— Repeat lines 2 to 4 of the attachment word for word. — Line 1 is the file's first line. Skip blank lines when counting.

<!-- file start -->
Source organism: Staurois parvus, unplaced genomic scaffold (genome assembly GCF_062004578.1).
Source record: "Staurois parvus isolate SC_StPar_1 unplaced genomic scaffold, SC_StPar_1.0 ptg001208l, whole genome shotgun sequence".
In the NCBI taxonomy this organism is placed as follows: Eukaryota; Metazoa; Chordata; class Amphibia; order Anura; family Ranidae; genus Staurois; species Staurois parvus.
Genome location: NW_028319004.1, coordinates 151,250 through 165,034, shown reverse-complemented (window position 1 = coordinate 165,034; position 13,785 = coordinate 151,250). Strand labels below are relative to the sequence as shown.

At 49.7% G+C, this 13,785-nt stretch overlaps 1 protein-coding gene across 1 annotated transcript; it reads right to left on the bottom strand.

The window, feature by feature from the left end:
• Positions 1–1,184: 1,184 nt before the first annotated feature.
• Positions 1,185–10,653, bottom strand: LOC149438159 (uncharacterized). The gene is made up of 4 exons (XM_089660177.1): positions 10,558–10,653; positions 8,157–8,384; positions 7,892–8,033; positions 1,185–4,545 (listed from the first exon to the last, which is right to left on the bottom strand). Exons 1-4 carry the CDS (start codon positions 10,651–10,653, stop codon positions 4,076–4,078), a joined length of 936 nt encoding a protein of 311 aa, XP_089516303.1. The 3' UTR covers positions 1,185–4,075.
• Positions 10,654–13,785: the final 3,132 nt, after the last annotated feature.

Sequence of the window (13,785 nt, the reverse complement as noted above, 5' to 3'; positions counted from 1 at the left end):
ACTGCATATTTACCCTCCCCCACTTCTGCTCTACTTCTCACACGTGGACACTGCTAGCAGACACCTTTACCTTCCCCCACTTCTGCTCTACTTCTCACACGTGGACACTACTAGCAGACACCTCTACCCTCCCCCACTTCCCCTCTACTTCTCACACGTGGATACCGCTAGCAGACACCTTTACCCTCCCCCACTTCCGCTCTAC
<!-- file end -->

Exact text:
Source record: "Staurois parvus isolate SC_StPar_1 unplaced genomic scaffold, SC_StPar_1.0 ptg001208l, whole genome shotgun sequence".
In the NCBI taxonomy this organism is placed as follows: Eukaryota; Metazoa; Chordata; class Amphibia; order Anura; family Ranidae; genus Staurois; species Staurois parvus.
Genome location: NW_028319004.1, coordinates 151,250 through 165,034, shown reverse-complemented (window position 1 = coordinate 165,034; position 13,785 = coordinate 151,250). Strand labels below are relative to the sequence as shown.